Paige Gold is an attorney/MBA with broad knowledge of local and national entertainment production gleaned from years of experience in Los Angeles television and movie production, followed by a decade practicing Los Angeles entertainment law. She is currently a solo practitioner at the Law Office of Paige Gold.

Raised in the Washington, DC metropolitan area, Paige moved to Los Angeles in 1990, where she began as a production assistant and script supervisor, then transitioned into script development and production, including two years with ABC’s Television-Movie Department. After leaving ABC, Paige earned her JD degree and an LLM degree in entertainment and media law from Los Angeles’ Southwestern Law School. Paige has assisted dozens of filmmakers, screenwriters and entertainment-related businesses with their media projects.

When she first arrived back in DC, she served as managing director of an Arlington theater company for two years. She served as Executive Vice President of Women in Film & Video-DC from 2018 to 2020. Paige used to chair the DC Bar’s Copyright subcommittee. She recalls hosting a panel discussion on the lawsuit filed by Marvin Gaye’s relatives against Robin Thicke and Pharrell Williams over “Blurred Lines,” which they alleged used beats from Gaye’s “Gotta Give It Up.” At the start of the session, Paige played both songs for the attendees, assuring everyone that copyright laws were not being violated because it was an educational event!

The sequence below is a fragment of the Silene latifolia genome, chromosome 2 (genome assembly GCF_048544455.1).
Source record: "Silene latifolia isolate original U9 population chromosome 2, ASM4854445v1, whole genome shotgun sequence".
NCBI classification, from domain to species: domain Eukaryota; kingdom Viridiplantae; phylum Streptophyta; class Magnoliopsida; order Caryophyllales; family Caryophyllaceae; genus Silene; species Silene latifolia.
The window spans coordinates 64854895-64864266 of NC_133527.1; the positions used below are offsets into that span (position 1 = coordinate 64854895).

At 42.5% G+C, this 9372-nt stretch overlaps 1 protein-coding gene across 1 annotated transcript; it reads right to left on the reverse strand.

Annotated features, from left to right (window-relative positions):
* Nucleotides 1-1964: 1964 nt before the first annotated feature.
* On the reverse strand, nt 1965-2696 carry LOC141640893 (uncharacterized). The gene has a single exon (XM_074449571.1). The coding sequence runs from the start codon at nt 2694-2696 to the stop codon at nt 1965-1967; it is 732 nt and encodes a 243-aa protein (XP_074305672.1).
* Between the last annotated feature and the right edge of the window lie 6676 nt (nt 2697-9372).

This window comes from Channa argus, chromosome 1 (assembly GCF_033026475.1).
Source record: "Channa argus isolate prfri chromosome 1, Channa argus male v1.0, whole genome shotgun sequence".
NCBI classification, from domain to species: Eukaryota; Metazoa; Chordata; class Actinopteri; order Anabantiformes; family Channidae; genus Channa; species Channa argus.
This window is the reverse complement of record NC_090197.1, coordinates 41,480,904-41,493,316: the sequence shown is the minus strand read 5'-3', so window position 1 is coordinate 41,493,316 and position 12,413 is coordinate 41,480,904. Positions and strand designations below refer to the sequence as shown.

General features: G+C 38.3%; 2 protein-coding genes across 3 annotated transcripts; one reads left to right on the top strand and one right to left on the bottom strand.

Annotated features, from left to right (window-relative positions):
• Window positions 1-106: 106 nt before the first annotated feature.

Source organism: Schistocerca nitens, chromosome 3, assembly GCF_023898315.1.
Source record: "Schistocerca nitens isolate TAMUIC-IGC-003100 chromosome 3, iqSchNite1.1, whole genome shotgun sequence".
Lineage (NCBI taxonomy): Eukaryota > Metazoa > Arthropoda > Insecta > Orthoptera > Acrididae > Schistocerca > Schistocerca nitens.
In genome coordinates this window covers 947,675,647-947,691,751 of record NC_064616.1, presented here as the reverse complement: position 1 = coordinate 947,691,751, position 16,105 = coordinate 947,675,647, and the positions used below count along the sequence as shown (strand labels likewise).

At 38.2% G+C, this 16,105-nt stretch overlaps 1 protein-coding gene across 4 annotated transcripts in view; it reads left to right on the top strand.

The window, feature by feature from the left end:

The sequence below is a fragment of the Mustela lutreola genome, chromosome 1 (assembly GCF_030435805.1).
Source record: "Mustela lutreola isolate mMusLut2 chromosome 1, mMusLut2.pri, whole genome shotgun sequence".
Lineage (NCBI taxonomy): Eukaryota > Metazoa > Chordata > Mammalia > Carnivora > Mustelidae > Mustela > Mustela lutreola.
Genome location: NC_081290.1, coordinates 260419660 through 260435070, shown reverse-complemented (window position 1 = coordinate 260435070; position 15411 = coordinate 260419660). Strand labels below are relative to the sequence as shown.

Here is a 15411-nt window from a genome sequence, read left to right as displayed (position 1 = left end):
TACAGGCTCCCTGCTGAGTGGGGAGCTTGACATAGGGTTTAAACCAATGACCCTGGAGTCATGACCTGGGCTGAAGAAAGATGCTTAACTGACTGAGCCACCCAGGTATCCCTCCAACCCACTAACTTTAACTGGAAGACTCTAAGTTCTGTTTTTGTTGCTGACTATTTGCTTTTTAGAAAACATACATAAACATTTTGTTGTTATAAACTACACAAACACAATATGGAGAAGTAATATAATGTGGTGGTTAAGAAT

When did you join the WBA?

In what committees/forums have you been involved?
I have served a co-chairs of the Communications & Technology Law Forum. This year, I am a co-chair of WBA Salons.

Why did you join the Women’s Bar Association?
I was active in the Women Lawyers of Los Angeles board for a decade before moving back to Northern Virginia, where grew up. I joined the WBA right away, but up until now have not had time to participate much.

 What benefits do you get from being a part of the WBA and why do you think others should join?
As a lawyer who represents those in the creative industries, I rarely interact with other lawyers except when I’m negotiating against them – and most of them are men. I wanted an opportunity to interact with other women lawyers in a more collegial, informal way.

WBA membership is also a great way to find referrals for my clients to help them with legal issues that I don’t handle.

What words of advice do you have for women new to the profession?
I’ll quote the late fashion leader Diana Vreeland: “Now in life, one has one’s crises, changes, circumstances and opportunities …but you must just go along. Bash on!! Don’t look left nor right and never compete. Never. Watching the other guy is what kills all forms of energy.”

What is the best advice you have received?
It’s actually a football analogy, about our tendency to kick ourselves over our mistakes. After an Alabama quarterback threw an interception early in the first quarter of an important game, one TV commentator said, “I hope this doesn’t hurt his performance for the rest of the game.” The other commentator responded, “Nah, he forgot that pass as soon as it left his hands.”